eign relations law, its potential significance for federal Indian law has gone
underappreciated.
Zivotofsky did not directly address the locus of power to recog-
nize tribal sovereignty to enter treaties, but it prompts the question and provides a
blueprint for arriving at an answer. Engaging that blueprint, this Article argues that
the President possesses the exclusive power to recognize tribes’ sovereign capacity
to enter treaties. The result: The 1871 Act is unconstitutional because it attempts to
limit that power. In our view, the President can and should unilaterally reengage in
federal-Indian treatymaking, revitalizing treatymaking and reanimating the sover-
eignty model of federal-Indian relations.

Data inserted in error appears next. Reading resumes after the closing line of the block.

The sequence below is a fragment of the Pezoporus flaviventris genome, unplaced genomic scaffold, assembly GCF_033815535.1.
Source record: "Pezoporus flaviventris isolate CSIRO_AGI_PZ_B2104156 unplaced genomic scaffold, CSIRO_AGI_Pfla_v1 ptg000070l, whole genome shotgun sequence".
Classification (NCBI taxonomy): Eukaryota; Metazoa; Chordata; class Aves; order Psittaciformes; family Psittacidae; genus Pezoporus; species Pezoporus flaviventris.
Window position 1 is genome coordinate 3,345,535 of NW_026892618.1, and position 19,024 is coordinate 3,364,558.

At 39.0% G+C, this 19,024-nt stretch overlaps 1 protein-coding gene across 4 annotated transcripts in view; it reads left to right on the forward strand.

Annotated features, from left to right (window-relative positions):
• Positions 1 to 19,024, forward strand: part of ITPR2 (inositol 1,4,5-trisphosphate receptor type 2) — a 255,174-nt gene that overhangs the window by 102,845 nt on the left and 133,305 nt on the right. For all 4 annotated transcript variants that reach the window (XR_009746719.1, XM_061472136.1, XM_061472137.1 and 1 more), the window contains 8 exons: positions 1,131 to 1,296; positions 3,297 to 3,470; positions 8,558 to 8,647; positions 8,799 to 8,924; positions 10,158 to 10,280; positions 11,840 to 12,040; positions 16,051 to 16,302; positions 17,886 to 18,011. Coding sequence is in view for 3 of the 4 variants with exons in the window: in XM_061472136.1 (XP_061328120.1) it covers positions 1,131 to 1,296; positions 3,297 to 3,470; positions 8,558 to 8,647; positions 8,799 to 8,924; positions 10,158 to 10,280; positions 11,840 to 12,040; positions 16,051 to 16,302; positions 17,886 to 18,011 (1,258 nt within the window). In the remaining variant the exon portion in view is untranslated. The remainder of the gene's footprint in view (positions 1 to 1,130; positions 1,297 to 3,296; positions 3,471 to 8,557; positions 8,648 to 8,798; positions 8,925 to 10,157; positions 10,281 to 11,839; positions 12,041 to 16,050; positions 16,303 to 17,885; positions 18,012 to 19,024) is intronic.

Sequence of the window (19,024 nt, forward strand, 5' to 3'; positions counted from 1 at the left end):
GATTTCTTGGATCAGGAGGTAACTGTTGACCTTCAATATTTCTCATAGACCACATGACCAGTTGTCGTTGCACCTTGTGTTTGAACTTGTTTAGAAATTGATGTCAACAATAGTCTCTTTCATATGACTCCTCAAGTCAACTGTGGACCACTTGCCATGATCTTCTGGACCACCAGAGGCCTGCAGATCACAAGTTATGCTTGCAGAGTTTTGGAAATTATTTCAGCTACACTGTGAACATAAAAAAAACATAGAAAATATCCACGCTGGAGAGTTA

Taking the Court at Its Word: How Advocates Adapt When the Supreme Court Says No

Safeena L. Mecklai

Education in the United States is still segregated. But opponents of affirmative action now argue that affirmative action policies—which they maintain were never constitutional to begin with—are no longer needed to serve the goals of our education system. Yet while these policies in the education context continue to face challenges and public scrutiny, affirmative action policies in another area of law have consistently been upheld as constitutional. States, localities, and the federal government run robust minority- and women-owned business enterprise (M/WBE) programs, which set goals for minority- and women-owned business participation in government contracts. These programs are consistently upheld under Supreme Court doctrine in that area. This Note offers a reason for M/WBE success and a path forward for education: By taking the Court at its word and leveraging language about what “not to do,” advocates can design permissible programs to increase diversity.